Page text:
Statistical analyses were performed by using the IBM SPSS for Windows (Version 21.0; IBM Corp., Armonk, NY, USA). Data were expressed as the mean ± SD for continuous variables and as percentages for categorical variables. Continuous variables were compared by using Student’s t-test or one-way analysis of variance for normally distributed variables and by using the Mann–Whitney U-test or Kruskal–Wallis test for skewed variables. The Pearson χ2 test was used for categorical variables. We examined associations of overall patient dissatisfaction in age- and gender-adjusted logistic regression models adjusted for variables that showed significance at 0.05 levels in univariate analysis. These significant variables include age, gender, race, highest education level, anxiety and depression severity, end-point mean VA (adjusting additionally for the presence of other ocular conditions, eg, cataract), and IOP. The factors associated with each of the top three domains of patient dissatisfaction with the glaucoma service were also examined, and those which showed significance at 0.05 levels in univariate analysis (data not shown) were put into separate respective logistic regression models, including end-point VA and IOP in these models.
Four hundred and thirty-eight (84.6%) of 518 patients completed the study. Eighty patients (15.4%) were excluded as their medical records could not be retrieved. As shown in Table 1, the mean ± SD of age of the study group was 63.46±11.02 years (not shown in the table). Fifty-eight point six percent (n=252) were male, and 82.7% (n=330) were Chinese. There were no significant differences between age, race, and gender between included versus excluded patients (p>0.05 for all). The dissatisfaction rate with the overall glaucoma service was 7.5%. Compared with satisfied patients, dissatisfied ones were more likely to have received secondary school education or above (72.73% vs 50.4%, p=0.021), have moderate depression (9.01% vs 3.46%, p=0.013), have moderate anxiety (12.12% vs 3.20%, p=0.004), and have worse VA (logMAR =0.41±0.43 vs 0.27±0.49, p=0.005), but have lower IOP (13.55±2.46 vs 14.82±2.86, p=0.014; Table 1). As shown in Table 2, the three areas that received the highest dissatisfaction rates were the following: 1) explanation of test results (24.8%); 2) explanation of complications in poorly controlled glaucoma (23.7%); and 3) advice on managing glaucoma (23.5%).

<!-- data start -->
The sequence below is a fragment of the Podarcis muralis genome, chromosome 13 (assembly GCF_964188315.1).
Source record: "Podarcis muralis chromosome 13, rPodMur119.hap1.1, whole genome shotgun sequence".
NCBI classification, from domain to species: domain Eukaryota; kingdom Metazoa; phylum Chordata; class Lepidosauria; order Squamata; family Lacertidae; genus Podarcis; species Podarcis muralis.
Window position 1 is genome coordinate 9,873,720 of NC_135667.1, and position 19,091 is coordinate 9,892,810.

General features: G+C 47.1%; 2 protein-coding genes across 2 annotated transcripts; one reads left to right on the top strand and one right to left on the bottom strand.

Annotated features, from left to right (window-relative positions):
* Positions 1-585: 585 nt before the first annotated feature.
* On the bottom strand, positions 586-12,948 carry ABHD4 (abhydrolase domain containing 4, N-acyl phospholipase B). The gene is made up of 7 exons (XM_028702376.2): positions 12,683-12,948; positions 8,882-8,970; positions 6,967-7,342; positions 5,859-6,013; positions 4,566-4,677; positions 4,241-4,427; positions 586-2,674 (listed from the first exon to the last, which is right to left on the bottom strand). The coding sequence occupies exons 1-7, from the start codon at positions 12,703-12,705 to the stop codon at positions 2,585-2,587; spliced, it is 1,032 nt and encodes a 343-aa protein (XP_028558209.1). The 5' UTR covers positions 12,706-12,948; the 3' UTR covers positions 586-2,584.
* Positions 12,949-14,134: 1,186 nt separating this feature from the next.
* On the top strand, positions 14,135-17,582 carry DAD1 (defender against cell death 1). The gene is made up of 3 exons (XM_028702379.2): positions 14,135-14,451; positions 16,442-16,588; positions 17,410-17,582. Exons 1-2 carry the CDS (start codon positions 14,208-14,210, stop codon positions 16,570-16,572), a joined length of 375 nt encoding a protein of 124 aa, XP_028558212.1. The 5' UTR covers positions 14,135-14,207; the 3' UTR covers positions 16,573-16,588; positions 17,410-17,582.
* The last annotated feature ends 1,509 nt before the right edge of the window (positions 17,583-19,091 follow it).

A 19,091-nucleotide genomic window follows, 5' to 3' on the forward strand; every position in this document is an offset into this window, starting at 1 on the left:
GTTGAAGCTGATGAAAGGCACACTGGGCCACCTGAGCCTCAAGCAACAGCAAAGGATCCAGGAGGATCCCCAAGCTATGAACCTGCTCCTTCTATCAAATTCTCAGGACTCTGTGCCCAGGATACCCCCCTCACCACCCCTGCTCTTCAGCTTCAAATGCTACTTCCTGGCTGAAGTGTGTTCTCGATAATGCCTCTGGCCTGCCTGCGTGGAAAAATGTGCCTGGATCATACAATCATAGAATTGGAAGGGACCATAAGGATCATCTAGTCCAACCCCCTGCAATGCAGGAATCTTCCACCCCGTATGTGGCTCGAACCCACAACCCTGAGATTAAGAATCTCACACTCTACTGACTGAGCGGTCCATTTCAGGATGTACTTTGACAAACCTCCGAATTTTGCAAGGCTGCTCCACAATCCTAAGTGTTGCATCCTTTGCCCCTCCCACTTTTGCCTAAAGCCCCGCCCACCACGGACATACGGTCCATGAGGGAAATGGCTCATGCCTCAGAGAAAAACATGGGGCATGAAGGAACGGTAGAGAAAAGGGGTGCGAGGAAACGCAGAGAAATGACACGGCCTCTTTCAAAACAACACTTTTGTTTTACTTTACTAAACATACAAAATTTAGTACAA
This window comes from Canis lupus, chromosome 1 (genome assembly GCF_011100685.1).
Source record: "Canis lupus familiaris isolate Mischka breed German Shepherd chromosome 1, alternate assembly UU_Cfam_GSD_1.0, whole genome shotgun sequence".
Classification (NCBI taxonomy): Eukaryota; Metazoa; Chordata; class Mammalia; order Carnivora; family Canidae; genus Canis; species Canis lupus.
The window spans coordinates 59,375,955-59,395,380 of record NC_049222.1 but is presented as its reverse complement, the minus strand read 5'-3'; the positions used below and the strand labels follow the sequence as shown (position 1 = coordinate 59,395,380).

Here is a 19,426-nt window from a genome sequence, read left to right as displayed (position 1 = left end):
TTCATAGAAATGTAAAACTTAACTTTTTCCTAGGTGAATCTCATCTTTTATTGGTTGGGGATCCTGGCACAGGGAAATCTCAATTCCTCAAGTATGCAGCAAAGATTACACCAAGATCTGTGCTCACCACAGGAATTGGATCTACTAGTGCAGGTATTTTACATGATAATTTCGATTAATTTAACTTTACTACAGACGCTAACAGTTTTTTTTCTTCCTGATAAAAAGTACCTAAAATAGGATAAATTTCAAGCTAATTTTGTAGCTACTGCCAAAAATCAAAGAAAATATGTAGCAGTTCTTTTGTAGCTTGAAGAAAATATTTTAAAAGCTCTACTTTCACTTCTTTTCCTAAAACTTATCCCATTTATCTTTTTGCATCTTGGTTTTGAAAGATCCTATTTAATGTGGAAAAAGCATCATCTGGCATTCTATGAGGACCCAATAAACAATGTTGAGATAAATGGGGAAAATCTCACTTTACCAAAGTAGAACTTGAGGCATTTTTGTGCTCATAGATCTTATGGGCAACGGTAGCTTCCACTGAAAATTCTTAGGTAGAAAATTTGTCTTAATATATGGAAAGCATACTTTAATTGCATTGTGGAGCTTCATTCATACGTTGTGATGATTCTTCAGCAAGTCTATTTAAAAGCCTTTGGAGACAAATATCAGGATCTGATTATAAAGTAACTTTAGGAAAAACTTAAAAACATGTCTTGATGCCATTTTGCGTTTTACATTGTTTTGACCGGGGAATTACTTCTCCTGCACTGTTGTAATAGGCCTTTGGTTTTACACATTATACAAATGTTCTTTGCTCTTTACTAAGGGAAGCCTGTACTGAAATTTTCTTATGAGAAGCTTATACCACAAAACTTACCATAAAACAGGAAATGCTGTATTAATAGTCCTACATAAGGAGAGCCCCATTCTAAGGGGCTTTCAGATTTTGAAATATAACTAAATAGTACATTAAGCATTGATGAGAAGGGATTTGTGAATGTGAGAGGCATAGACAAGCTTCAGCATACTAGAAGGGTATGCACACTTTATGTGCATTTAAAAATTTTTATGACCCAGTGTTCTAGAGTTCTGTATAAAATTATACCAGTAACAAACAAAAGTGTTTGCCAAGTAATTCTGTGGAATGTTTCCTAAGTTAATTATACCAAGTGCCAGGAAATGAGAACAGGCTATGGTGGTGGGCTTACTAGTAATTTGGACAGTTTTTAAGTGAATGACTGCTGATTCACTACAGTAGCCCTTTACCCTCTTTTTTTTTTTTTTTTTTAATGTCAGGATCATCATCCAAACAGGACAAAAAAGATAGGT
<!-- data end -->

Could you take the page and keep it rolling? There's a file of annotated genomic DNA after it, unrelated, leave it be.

Table 2 Satisfaction areas of glaucoma care and satisfaction and dissatisfaction ratings
Independent factors associated with dissatisfaction with glaucoma care
Overall glaucoma care
Patients with a university degree and above, compared with those with no education (odds ratio [OR] =8.06; 95% CI =1.57–41.27), and lower end-point IOP (OR =0.83; 95% CI =0.71–0.98) were more likely to be dissatisfied with their glaucoma care (Table 3). End-point VA was not associated with patient dissatisfaction (OR =1.04; 95% CI =0.36–3.06).
Glaucoma test result explanation
As shown in Table 4, patients with a monthly income between SGD1,000 and SGD2,000 (OR =0.26; 95% CI =0.12–2.77) and >SGD10,000 (OR =0.10; 95% CI =0.01–1.39) were less likely to be dissatisfied with the explanation of their test results, compared with those with a monthly income of <SGD1,000.
Glaucoma complications explanation
Compared with satisfied patients, patients who were slightly older (OR =1.03; 95% CI =1.01–1.06) were more likely to be dissatisfied with the explanation of glaucoma complications (Table 5). Compared with those from the subsidized service, patients from the private service of SNEC (OR =0.33; 95% CI =0.17–0.64) were less likely to be dissatisfied with the explanation of glaucoma complications.
Glaucoma management advice